Algorithms: Its Control Should Be Exposed For Inspection
Recently, artificial intelligence celebrated its 60th year and it sure has a flashy birthday. Open your laptop and go to any publication on computer science whether academic or technical, you’ll be greeted with continuous progress. At present, algorithms and AI take over our lives in a lot of possible ways – we can see it from the way financial markets perform trades up to the discovery of latest pharmaceutical drugs and how we find out and receive our news.
However, just like any invisible authority, systems such as this should welcome inspection. But most of the time, they are not open and we aren’t even aware that these types of systems play an important role in our lives. Over the past years, companies like Facebook, Google and Amazon have controlled the information they publish to their users; straightening our “metadata” and choosing only the items which will catch our interest the most.
Algorithms are used for personalizing Google’s search or customizing Facebook newsfeed, but it is more than that. Giant tech companies like Cisco have delved the capability of the internet to divide groups of users who would be given preferential download speeds according to their perceived value. Other companies made a promise to utilize breakthroughs in speech-recognition technology in call centers: this way, they will be able to send clients to people with the same type of personality for a more efficient call resolution rates.
The usual mistake is treating this type of personalization in a negative way. Writer and futurist Arthur C. Clarke once said that any adequately advanced technology is imperceptible from magic. Many people will be fascinated while watching a really awesome magic trick while their smartphone unknowingly shows an important piece of information at the exact moment – just like when your iPhone reminds you where you parked your car.
However, that moment is usually associated with doubt. Isn’t it weird how on Earth did Google know your all time favorite football club? Are we being fed with news that matches our version on our Facebook page? Usually, we have no idea because the internal workings of algorithms’ is still unavailable to us.
The academic named Sherry Turkle had an amazing observation about PCs during the 1980s when families begun to buy home computers and unlimited lines of green text provided an entrance for the expensive graphical user interfaces. At this juncture, she has recommended computers should be transformed from a hobbyist machine a physical tinker to a machine where you could learn to use right away.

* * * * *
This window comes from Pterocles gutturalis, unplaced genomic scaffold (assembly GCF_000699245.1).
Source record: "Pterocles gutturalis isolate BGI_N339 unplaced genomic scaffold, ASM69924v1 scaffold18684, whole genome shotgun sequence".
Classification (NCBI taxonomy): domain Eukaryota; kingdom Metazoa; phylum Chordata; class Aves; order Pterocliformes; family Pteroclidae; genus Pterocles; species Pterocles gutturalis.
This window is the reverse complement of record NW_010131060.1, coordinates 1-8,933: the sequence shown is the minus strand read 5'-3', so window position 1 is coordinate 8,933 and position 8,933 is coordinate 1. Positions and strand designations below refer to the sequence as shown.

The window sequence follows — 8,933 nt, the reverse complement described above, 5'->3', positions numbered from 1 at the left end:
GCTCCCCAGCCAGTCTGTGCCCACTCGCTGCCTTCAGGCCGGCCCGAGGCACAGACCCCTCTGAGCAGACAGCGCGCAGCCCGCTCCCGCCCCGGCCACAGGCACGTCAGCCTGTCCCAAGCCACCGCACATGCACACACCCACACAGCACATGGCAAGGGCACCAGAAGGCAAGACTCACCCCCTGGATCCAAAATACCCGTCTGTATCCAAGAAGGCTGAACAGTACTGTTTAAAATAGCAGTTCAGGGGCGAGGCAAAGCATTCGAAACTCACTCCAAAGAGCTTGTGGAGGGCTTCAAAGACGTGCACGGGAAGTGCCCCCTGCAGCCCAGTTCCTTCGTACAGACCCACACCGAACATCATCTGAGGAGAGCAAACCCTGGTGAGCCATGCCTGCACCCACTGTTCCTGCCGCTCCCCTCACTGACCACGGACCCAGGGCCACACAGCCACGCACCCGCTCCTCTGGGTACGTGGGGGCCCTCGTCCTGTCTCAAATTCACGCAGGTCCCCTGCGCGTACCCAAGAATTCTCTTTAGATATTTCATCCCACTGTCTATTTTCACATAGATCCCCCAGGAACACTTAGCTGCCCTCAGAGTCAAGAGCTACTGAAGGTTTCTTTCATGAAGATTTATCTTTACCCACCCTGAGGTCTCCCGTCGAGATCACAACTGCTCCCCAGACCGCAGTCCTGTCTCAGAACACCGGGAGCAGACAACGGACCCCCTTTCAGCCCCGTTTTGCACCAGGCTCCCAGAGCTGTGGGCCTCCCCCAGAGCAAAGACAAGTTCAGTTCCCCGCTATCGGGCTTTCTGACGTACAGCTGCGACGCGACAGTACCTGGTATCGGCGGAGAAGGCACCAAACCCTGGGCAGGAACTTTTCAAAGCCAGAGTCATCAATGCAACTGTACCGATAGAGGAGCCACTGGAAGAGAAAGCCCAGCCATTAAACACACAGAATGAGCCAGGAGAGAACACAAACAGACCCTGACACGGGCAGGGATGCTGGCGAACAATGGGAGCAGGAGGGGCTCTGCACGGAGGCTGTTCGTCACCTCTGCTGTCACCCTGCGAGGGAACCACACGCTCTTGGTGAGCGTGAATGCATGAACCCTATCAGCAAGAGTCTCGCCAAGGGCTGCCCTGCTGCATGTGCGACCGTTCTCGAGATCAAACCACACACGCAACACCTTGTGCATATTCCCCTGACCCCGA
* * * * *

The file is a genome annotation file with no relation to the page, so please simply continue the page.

This philosophy doesn’t need more time to develop over the years. This is related to the subject of artificial intelligence systems. Some of the most popular and useful advancement in the field include machine learning, it depend on tools like “deep learning neural networks.” These are the kinds of systems that are made after the process on how the brain functions, however, they are nearly cryptic to human beings. Conditioned with only outputs and inputs and tweaking one or another until the middle portion “just works”, human inventors are longing ever since they sacrificed understanding to agree with the result.
These tools are usually used for more complicated use-cases like AI-driven warfare, focusing on hospital patients and finding out which certain part of a city should be given heavy monitoring, inspecting them is very important. We may treat computers as coolly objective – therefore the sci-fi trope of the machine with emotions and then suffers from error – however human error and bias can be associated with algorithms as well. It came to the point where these kinds of systems are far from questioning, but this also allows problems to accumulate.
Technology at this point is somehow similar to the political system: there are so many questions that we have in hand that the system becomes too difficult to trust. There are tons of proof that shows how things are starting to change. The issue on AI is beginning to be one of the hottest topics this year, technologically and ethically. As of the present, researchers at Massachusetts Institute of Technology’s computer science and artificial intelligence laboratory launched preliminary work on excessive learning neutral networks that does not only provide classifications and predictions, but also generalize their decisions.
Algorithms have achieved so many things in 2016. One of the objectives this coming 2017 is to make its developments even more transparent. With just the right start, we will start to take control on this matter.